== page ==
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Scotland and the Rest of the UK: Better Together for Business

12/08/2014 10:59 BST | Updated 11/10/2014 10:59 BST

The new Queen Elizabeth Class aircraft carriers, the first of which was named by the Queen last month, are testament to the capability and quality of the UK's advanced industrial economy. The construction of the ships has employed 10,000 people in hundreds of companies in every single region of the country. What would a 'yes' vote in September's Scottish Independence referendum mean for the future of this kind of collaboration, not just in manufacturing, but in the project management and consultancy services needed to deliver such ambitious projects?

The House of Commons Business, Innovation and Skills committee, of which I am a member, has just published its opinion on the implications of Scottish independence for business. Our committee, made up of Conservative, Liberal Democrat and Labour Members from north and south of the border, concluded that on the basis of the evidence presented to us, remaining in the Union is in Scotland's best economic interests.

Many businesses operating in Scotland, either headquartered there or elsewhere in the UK, are deeply worried about what independence would mean for their future growth. The total lack of clarity from the Scottish Government on issues as fundamental as financial regulation, EU membership and what currency an independent Scotland would use has made it very difficult for business leaders, let alone the general public, to make an informed decision about the future of their country.

The fact that the Scottish Government chose not to take part in the inquiry, despite repeated requests for evidence from the Committee, shows that Alex Salmond's Ministers are persevering with their 'head in the sand' approach to the tough questions being asked of them. When discussing an issue of such magnitude, this is simply an insult to the intelligence of the Scottish electorate, who deserve to be given the clearest picture possible of the far-reaching consequences of independence before they cast their votes.

In short, our committee found that a newly independent Scotland would find itself suddenly severed from its largest export market in the rest of the UK, having to renegotiate entry back into the European Union on very uncertain and possibly materially more onerous terms, and without its own currency or a central bank necessary to set monetary policy. Re-accession to the European Union could take a long time - nobody knows how long because it's never been done before - and it's safe to say that the EU would take a very dim view of an independent Scotland hoping to join whilst using a 'shadow pound', against the wishes of an RUK Government.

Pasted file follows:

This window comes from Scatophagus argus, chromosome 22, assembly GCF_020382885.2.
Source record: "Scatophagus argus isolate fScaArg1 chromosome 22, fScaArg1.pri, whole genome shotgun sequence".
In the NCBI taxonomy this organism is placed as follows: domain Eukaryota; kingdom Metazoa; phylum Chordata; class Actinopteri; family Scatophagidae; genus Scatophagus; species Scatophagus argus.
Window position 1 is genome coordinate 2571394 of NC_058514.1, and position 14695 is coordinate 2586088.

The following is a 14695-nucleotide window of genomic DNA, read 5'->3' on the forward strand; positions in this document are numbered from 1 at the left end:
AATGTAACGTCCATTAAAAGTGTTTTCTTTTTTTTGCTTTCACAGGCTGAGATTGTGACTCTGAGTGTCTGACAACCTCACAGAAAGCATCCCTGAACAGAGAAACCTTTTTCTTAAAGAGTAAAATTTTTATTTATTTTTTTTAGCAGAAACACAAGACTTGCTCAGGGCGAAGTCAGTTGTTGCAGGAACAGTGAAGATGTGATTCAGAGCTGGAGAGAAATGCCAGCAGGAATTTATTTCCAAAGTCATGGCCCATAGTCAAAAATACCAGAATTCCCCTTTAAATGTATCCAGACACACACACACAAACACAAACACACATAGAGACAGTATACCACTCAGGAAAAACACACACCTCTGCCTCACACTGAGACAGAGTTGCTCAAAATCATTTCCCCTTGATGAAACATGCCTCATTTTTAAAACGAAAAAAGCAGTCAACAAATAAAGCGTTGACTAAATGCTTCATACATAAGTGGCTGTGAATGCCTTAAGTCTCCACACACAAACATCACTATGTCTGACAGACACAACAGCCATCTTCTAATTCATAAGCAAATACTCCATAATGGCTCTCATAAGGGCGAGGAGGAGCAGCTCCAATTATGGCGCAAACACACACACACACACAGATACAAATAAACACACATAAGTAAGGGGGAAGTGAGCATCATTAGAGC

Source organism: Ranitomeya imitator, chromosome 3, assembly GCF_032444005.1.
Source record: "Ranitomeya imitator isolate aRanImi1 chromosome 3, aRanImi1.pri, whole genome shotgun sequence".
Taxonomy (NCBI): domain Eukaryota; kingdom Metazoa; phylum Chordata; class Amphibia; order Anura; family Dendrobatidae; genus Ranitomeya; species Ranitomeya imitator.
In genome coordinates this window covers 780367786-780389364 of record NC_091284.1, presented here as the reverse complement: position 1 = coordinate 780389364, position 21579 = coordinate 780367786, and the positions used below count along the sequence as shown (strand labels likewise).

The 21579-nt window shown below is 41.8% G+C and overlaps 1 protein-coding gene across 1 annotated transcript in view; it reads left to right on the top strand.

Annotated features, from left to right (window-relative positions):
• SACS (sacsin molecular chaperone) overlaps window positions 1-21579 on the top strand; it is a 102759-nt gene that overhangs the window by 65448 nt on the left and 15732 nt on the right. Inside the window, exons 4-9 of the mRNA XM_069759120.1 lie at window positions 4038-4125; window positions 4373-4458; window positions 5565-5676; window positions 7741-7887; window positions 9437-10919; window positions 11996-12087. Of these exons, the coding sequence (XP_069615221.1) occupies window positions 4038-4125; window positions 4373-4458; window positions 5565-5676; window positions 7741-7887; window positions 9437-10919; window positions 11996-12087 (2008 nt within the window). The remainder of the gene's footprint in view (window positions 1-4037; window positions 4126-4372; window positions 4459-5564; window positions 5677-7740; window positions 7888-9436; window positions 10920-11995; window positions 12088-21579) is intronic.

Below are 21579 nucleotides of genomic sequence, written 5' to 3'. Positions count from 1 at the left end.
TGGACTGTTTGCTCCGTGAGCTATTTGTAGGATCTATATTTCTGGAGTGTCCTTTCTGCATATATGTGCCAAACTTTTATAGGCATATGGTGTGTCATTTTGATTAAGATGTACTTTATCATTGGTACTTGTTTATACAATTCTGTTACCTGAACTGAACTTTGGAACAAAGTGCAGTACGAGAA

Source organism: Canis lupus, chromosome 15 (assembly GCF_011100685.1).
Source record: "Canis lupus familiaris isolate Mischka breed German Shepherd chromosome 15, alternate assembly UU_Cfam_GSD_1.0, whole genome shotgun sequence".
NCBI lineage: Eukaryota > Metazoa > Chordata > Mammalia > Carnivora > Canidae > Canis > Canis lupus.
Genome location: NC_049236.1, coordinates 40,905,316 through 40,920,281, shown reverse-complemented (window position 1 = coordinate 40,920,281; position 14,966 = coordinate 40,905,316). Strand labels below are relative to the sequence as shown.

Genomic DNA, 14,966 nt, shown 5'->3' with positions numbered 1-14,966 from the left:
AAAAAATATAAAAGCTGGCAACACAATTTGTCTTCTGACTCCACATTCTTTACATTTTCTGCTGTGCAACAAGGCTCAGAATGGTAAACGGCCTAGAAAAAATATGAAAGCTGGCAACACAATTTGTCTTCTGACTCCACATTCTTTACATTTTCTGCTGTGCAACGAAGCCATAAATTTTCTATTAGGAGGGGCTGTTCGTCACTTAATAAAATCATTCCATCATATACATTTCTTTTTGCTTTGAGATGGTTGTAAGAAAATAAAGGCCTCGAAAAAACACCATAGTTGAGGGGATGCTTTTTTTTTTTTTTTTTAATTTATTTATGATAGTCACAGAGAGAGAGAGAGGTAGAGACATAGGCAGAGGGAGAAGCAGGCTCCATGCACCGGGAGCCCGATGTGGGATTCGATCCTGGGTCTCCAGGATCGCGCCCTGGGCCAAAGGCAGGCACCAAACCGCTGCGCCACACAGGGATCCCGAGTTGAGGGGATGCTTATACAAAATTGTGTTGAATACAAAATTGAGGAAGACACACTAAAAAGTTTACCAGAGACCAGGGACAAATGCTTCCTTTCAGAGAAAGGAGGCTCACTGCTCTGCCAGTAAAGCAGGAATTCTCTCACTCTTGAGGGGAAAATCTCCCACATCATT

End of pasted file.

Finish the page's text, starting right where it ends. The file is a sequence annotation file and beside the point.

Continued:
The huge costs of setting up parallel regulatory institutions to oversee Scotland's large and successful financial services sector in the event of independence are as daunting as they are unnecessary. 94% of customers of the Scottish insurance industry are outside Scotland, and 84% of mortgages granted by Scottish financial instructions are for properties elsewhere in the UK. The separation of businesses from their customers in the event of independence cannot fail to be detrimental for both parties.

On education, the Scottish Government's current policy of only charging university tuition fees to students from the rest of the UK would, in the Committee's opinion, fall foul of EU discrimination law, meaning that all UK students would have to be charged fees at the same level if an independent Scotland sought EU membership.

A 'yes' vote would create further problems for Royal Mail, beyond those already inflicted by its cut-price privatization by the Coalition earlier this year. Royal Mail delivers three times as much mail in Scotland as is posted there, meaning that if the post is classed as international mail during Scotland's potentially lengthy negotiation to re-join the EU, costs would rise. The Universal Service Obligation would be put under further pressure because of Scotland's relatively higher proportion of rural addresses, which would no longer be subsidised by the urban markets in the rest of the UK.

Overall, the argument for Scottish independence is one of heart over head. Study the detail, and you quickly realise that independence would involve a great unravelling of shared and highly integrated institutions, regulators and business relationships, which currently serve Scotland well. In a time of austerity, it is easy to portray the one-stop-shop of independence as a cure for all our woes, but division and insularity are not in our country's interests. Currently Scotland enjoys the best of both worlds - devolution for domestic issues such as health, police and schools whilst enjoying the stability of being part of one of the world's biggest economies. Building on our existing partnerships is better for all of us.